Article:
Yet the LORD will command his loving-kindness in the day-time, and in the night his song shall be with me, and my prayer to the God of my life. Psalms 42:8
The way to forget our miseries, is to remember the God of our mercies. David saw troubles coming from God's wrath, and that discouraged him. But if one trouble follow hard after another, if all seem to combine for our ruin, let us remember they are all appointed and overruled by the Lord. David regards the Divine favour as the fountain of all the good he looked for. In the Saviour's name let us hope and pray. One word from him will calm every storm, and turn midnight darkness into the light of noon, the bitterest complaints into joyful praises. Our believing expectation of mercy must quicken our prayers for it. At length, is faith came off conqueror, by encouraging him to trust in the name of the Lord, and to stay himself upon his God. He adds, And my God; this thought enabled him to triumph over all his griefs and fears. Let us never think that the God of our life, and the Rock of our salvation, has forgotten us, if we have made his mercy, truth, and power, our refuge. Thus the psalmist strove against his despondency: at last his faith and hope obtained the victory. Let us learn to check all unbelieving doubts and fears. Apply the promise first to ourselves, and then plead it to God.
Our Love to Abound in Knowledge
Many are wise in the general principles and in the letter of the Word, but err grievously in the applying of those principles in detail. There is a vast variety of circumstances in our lives. These call for much prudence in dealing with them aright. If our hearts are to be properly governed and our ways suitably ordered, much instruction and considerable experience are required. Besides a knowledge of God’s will, the spirit of discretion is needed. There are times when all lawful things are not expedient, and wisdom is indispensable to determine when those times and where those places are, as well as by which persons they may be used or performed. Indiscretion and folly remain in the best of us. The chief work of our judgment is to perceive what is proper for the time, the place, the company where we are, that we may order our behavior aright (Ps. 50:23); that we may know how to conduct ourselves in all relations civil and sacred, in work or in recreation; that we may conduct ourselves wisely as husbands, fathers, wives, or children; as employers or employees. Love needs to be directed by good judgment in all its exercises and expressions.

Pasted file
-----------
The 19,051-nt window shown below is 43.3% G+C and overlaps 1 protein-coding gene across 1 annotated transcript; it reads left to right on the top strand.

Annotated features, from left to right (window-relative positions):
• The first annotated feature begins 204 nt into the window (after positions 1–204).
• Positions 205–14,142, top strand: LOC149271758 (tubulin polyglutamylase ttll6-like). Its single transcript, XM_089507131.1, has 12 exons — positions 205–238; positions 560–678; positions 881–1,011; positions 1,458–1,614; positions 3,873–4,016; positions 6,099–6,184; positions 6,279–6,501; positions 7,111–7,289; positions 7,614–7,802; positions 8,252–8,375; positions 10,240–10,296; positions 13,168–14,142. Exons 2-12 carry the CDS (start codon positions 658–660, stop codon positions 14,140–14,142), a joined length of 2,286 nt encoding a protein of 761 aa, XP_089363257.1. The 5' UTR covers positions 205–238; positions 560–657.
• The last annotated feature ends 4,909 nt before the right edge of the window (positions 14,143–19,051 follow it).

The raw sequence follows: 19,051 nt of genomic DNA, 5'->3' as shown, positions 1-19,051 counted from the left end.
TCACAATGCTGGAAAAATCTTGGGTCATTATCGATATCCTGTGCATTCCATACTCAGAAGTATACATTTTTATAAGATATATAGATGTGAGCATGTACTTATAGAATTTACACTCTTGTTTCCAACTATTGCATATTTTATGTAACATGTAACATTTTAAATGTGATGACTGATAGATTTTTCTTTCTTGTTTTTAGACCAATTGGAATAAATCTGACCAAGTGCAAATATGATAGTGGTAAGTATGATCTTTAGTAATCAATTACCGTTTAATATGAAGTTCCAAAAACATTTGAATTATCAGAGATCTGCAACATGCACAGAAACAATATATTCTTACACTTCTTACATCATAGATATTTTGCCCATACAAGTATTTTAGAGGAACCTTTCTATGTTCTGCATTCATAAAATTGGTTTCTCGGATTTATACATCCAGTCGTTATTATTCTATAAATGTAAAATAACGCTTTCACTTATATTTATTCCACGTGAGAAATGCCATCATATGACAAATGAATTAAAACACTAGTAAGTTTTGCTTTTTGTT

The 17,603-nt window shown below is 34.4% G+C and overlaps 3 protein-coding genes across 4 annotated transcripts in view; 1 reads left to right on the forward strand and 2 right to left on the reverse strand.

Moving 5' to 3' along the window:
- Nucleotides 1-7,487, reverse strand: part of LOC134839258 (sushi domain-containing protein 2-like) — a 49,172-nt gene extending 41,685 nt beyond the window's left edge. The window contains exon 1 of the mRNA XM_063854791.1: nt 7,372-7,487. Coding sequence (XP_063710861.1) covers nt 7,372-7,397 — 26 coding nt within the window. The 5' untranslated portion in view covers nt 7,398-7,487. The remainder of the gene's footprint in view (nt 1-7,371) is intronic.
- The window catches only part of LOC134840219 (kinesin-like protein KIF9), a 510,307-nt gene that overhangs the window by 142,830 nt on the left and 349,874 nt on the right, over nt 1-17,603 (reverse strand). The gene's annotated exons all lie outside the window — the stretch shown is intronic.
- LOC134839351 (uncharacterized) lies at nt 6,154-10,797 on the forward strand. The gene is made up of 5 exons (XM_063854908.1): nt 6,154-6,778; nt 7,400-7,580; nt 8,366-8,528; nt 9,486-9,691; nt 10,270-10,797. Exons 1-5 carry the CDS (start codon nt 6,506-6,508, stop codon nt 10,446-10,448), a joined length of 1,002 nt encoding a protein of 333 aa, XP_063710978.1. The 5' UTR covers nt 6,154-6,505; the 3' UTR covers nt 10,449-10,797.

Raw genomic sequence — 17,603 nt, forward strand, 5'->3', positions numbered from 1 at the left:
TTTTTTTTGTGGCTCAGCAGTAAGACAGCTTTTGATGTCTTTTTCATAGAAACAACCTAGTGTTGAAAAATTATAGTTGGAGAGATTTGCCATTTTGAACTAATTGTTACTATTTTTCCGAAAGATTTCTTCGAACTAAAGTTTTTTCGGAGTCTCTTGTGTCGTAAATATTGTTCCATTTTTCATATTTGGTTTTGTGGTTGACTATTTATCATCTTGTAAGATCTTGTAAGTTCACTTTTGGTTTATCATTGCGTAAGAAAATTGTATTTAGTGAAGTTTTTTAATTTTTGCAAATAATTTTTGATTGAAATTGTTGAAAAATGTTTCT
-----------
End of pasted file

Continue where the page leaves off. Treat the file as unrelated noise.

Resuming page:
How different are the prayers of Scripture from those which we are accustomed to hear in religious gatherings! Who ever heard this petition offered in public: "This I pray, that your love may abound yet more and more in knowledge and in all judgment"! How many would understand its purport if they should hear it? True spirituality, vital godliness, personal piety, has almost become an unknown quantity in Christendom today. How very different is this bold and comprehensive request "may abound yet more and more" from the halting and halfhearted "if it can please Thee to favor us with a sip" of those who seem utterly afraid to ask for anything worthy of such a God as ours! How little can such souls be acquainted with "the God of all grace." Seriously ponder the petitions of Paul and observe that he was not straitened, and therefore he asked for no half measures or scanty portions. Above all, realize that these prayers are recorded for our instruction, for our encouragement, for our emulation.